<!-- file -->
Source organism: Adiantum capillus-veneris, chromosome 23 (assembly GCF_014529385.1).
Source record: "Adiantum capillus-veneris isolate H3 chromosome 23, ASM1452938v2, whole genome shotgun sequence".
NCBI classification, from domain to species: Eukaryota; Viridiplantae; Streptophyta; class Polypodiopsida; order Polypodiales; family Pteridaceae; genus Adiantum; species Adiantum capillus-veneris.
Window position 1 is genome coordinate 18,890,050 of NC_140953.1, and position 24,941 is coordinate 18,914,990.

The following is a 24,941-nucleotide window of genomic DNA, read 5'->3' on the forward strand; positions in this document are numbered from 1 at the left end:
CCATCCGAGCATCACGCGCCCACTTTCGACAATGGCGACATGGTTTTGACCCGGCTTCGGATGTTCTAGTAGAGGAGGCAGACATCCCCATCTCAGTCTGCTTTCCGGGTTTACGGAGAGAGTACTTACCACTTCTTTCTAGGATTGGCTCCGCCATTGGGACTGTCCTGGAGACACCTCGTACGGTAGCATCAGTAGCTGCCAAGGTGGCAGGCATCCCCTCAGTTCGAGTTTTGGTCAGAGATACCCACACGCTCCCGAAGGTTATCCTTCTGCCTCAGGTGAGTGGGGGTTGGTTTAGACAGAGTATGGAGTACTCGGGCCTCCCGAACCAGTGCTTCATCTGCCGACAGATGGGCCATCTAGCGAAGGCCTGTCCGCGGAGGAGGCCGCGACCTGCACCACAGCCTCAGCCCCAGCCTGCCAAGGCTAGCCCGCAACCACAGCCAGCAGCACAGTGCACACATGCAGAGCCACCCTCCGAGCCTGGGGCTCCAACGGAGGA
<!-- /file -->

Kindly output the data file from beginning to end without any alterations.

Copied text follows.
Source organism: Adiantum capillus-veneris, chromosome 23 (assembly GCF_014529385.1).
Source record: "Adiantum capillus-veneris isolate H3 chromosome 23, ASM1452938v2, whole genome shotgun sequence".
NCBI classification, from domain to species: Eukaryota; Viridiplantae; Streptophyta; class Polypodiopsida; order Polypodiales; family Pteridaceae; genus Adiantum; species Adiantum capillus-veneris.
Window position 1 is genome coordinate 18,890,050 of NC_140953.1, and position 24,941 is coordinate 18,914,990.

The following is a 24,941-nucleotide window of genomic DNA, read 5'->3' on the forward strand; positions in this document are numbered from 1 at the left end:
CCATCCGAGCATCACGCGCCCACTTTCGACAATGGCGACATGGTTTTGACCCGGCTTCGGATGTTCTAGTAGAGGAGGCAGACATCCCCATCTCAGTCTGCTTTCCGGGTTTACGGAGAGAGTACTTACCACTTCTTTCTAGGATTGGCTCCGCCATTGGGACTGTCCTGGAGACACCTCGTACGGTAGCATCAGTAGCTGCCAAGGTGGCAGGCATCCCCTCAGTTCGAGTTTTGGTCAGAGATACCCACACGCTCCCGAAGGTTATCCTTCTGCCTCAGGTGAGTGGGGGTTGGTTTAGACAGAGTATGGAGTACTCGGGCCTCCCGAACCAGTGCTTCATCTGCCGACAGATGGGCCATCTAGCGAAGGCCTGTCCGCGGAGGAGGCCGCGACCTGCACCACAGCCTCAGCCCCAGCCTGCCAAGGCTAGCCCGCAACCACAGCCAGCAGCACAGTGCACACATGCAGAGCCACCCTCCGAGCCTGGGGCTCCAACGGAGGA